There is No One-Size-Fits-All Approach to Upskilling in Healthcare: 3 Things Leaders Need to Consider

The healthcare industry continues to face unprecedented workforce challenges, including clinician burnout, turnover, a depleted leadership pipeline, and a host of others triggered by policy changes, cost cutting, and digital transformation. With each challenge, we’ve seen new skill gaps emerge — from clinicians asked to take on new responsibilities, to administrators covering multiple roles, to entirely new needs that systems were never built to address — and yet workers are rarely given the tools, training, or support to meet these new needs.

This cycle perpetuates eroding job satisfaction, burnout, and more turnover1 — with an estimated 47% of U.S. healthcare workers planning to leave their current role2 within the next two to three years. It’s clear that quick-fixes aren’t working, and that the time has come to address deeper, root causes that can drive long-term, lasting improvement.

The good news is that there is a solution. Comprehensive upskilling and reskilling programs are critical to breaking the healthcare burnout cycle3, building attractive incentives that strengthen the incoming hiring pipeline, and supporting our current workforce with real solutions and lasting retention. But: healthcare systems are not homogeneous, and understanding the unique dynamics of your organization is critical to building a learning and development (L&D) program that drives real, lasting change.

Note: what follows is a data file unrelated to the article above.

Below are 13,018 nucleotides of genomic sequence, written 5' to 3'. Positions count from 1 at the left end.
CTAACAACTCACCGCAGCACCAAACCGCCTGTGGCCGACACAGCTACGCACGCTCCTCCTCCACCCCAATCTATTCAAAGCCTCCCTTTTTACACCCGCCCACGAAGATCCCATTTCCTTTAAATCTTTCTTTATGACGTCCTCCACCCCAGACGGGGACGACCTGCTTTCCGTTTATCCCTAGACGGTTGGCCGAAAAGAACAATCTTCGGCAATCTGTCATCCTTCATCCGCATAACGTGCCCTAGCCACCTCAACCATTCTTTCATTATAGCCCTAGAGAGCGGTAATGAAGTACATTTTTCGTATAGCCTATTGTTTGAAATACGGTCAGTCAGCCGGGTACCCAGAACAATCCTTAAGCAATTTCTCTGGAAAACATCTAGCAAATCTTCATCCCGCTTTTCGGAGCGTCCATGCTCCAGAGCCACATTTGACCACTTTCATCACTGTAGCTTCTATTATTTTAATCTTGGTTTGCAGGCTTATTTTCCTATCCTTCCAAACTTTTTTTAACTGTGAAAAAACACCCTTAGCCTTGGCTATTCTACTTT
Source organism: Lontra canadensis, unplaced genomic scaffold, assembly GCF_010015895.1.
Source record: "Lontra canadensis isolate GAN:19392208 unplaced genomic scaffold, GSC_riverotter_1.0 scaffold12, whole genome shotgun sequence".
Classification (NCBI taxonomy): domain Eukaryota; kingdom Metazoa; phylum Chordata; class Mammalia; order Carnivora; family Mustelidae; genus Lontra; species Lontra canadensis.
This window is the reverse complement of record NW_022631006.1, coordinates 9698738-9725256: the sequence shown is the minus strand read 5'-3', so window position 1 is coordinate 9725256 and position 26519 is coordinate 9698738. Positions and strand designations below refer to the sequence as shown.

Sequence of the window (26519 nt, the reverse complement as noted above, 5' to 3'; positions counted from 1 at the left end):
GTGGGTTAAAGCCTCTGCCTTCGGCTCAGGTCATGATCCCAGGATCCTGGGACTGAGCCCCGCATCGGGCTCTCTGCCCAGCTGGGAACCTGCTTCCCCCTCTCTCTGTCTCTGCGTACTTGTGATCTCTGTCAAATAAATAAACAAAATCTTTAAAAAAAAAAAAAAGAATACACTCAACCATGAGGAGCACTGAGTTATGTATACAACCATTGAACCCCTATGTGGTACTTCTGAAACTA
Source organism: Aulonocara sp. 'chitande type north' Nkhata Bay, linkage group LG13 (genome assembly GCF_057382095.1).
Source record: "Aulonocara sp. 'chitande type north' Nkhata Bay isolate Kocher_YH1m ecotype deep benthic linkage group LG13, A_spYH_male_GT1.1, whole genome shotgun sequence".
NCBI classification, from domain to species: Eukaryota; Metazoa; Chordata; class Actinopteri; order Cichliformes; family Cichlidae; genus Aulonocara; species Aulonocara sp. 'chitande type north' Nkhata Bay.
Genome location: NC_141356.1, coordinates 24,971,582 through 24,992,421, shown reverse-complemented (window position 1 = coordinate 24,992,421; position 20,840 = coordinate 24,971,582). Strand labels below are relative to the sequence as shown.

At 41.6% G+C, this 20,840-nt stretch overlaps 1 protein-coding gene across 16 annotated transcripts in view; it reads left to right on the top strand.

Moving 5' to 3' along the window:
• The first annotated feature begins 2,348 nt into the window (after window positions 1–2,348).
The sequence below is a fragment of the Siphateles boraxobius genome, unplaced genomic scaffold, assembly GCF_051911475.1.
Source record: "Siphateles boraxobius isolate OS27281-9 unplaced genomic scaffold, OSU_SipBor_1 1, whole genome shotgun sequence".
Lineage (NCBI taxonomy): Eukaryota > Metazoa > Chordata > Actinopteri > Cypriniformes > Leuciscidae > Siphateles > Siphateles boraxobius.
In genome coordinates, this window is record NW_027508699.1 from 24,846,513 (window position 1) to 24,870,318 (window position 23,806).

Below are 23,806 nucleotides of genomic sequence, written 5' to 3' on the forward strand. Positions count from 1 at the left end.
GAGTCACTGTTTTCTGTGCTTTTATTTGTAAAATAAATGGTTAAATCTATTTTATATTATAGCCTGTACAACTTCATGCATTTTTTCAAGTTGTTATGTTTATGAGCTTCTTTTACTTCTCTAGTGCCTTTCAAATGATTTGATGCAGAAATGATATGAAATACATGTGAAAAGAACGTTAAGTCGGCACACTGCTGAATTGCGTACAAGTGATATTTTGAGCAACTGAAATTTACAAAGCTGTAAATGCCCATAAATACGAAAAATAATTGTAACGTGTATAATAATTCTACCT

How can healthcare leaders build an L&D program that works? Here are 3 critical considerations when evaluating the right workforce development solution for your organization.

Relevance — When considering partners in L&D, take time to carefully think about how the curriculum can specifically and meaningfully address your health system’s challenges. Are the programs specific and relevant? Different organizations have different needs, from upskilling in clinical areas, to supporting stress management, to developing leaders with executive education. Across healthcare, 53% of workers say they are very interested or highly interested in upskilling4. How can you engage that group, and find new opportunities for others? Think about the wide range of needs of your team members5, listen to employee feedback, and ensure there are solutions to support both hard and soft skills.

It’s also important to keep in mind that healthcare organizations are not only competing with other healthcare systems, but also with other industries entirely. Relevance should go beyond short-term needs and embrace all the creative ways your organization can retain your best talent. For example, rather than a burned-out clinical leader leaving the industry, reskilling paths can provide new opportunities to apply their institutional knowledge to other operational roles. Where are there unique opportunities in your organization? Where can internal knowledge transfers be a benefit and opportunity? Choose L&D partners that allow for customization, meeting your needs and giving employees choice.